Introduction to the Historical Overview in Perseus

The Historical Overview provides a brief summary of the history of ancient Greece from approximately 1200 B.C., the period when Mycenaean civilization perished, to 323 B.C., the death of Alexander the Great. These limits were chosen to complement the emphasis of the Greek texts included in this version of Perseus, most of which fall between Homer and Aristotle. The epic poems The Iliad and The Odyssey of Homer were composed in the eighth century B.C., but their stories belong to the much earlier period of the Trojan War, which has often been dated to the years not long after 1200. Whether there ever was an actual Trojan War and, if so, when it took place, are questions still debated, as is the question of how much reliable historical information the Homeric epics may provide on this early period. The historical overview begins where it does in the hope that users of Perseus will find this background helpful in studying later Greek civilization, namely that of the Greek city-state (polis ). The polis began to emerge as a new form of social and political organization in the eighth century B.C., and the emphasis of the Overview is on the history of the polis, particularly during the fifth century (the so-called Golden Age of Athens, the largest and best documented of Greek city-states). The overview ends where it does because 323 has traditionally been identified as the end of the Classical period in ancient Greek history. After this date the monarchies founded by Alexander's successors tended to overshadow or even dominate the city-states in international politics. The significance of 323 as a turning point in Greek history is in fact just as problematic on several grounds as is the history of the Trojan War, but at least ending the Overview at this conventional date allows the survey to conclude roughly in the period of the life of the fourth-century philosopher and polymath Aristotle (died 322), who tutored the young Alexander for a while.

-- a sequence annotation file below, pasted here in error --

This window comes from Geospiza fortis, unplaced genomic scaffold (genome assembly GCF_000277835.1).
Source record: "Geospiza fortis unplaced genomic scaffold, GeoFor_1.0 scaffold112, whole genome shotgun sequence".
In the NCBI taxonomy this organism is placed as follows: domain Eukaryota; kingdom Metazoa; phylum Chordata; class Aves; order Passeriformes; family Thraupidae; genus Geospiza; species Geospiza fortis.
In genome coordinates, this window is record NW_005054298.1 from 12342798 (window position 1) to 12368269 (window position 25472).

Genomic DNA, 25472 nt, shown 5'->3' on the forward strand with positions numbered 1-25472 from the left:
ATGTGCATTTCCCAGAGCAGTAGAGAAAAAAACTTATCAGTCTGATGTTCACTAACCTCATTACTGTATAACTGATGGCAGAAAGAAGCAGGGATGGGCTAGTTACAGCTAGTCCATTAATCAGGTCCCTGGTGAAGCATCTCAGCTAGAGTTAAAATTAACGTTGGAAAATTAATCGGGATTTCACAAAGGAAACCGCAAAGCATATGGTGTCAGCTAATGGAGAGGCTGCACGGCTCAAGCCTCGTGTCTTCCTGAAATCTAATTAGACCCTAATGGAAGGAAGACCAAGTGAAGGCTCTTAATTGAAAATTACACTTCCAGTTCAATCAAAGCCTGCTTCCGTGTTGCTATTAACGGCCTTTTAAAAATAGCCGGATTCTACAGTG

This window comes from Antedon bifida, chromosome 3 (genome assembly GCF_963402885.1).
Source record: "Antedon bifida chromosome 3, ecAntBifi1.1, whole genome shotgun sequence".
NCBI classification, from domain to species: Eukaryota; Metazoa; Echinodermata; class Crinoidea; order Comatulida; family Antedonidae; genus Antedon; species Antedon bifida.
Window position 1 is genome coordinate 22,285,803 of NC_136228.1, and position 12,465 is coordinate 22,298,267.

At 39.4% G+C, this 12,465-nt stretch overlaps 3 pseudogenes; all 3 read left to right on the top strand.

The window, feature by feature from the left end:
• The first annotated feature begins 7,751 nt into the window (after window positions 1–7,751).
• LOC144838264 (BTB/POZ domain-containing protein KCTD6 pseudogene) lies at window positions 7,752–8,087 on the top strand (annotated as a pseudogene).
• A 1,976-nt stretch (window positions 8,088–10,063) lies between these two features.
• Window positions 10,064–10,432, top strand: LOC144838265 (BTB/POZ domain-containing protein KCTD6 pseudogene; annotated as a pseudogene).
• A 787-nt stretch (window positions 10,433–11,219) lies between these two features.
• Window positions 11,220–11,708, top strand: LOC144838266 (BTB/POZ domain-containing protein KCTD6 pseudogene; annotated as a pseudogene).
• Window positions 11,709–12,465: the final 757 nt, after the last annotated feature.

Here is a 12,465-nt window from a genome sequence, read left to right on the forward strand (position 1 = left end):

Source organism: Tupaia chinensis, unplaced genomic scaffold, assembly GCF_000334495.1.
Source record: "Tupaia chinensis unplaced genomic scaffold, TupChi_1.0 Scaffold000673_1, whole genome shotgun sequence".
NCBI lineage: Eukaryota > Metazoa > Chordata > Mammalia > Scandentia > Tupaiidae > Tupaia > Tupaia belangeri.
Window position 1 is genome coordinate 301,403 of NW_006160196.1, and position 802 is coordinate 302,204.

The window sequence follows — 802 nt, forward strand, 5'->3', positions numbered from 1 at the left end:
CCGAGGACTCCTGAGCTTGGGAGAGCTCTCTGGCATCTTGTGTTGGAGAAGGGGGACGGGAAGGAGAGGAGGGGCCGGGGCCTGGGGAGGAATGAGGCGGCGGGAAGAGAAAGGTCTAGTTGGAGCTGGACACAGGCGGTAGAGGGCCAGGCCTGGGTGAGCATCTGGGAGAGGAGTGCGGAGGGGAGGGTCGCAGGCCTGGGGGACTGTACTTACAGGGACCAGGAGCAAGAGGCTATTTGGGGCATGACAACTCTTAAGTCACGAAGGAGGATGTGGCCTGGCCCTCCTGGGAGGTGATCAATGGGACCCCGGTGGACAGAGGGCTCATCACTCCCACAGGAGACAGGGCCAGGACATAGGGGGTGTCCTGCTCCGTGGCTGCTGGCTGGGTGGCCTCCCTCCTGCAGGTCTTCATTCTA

There can be no such thing as an authoritative history of ancient Greece, not least because the surviving evidence is often so thin. Many interpretations expressed in the Overview obviously would not win universal assent, but not all such points of potential controversy can be marked in a survey that is meant to be brief. Users of Perseus should regard the Overview as a source intended to provide a series of jumping-off points for learning through discovery in the many other resources of Perseus.

NB: Users of Perseus are reminded that the Overview is under separate copyright and that use of the Overview is governed by the regulations pertaining to copyrighted material as well as by the terms of the Perseus licensing agreement.

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  • Cross-references to this page (1):
    • Lisa M. Cerrato, Robert F. Chavez, Perseus Classics Collection: An Overview, 1
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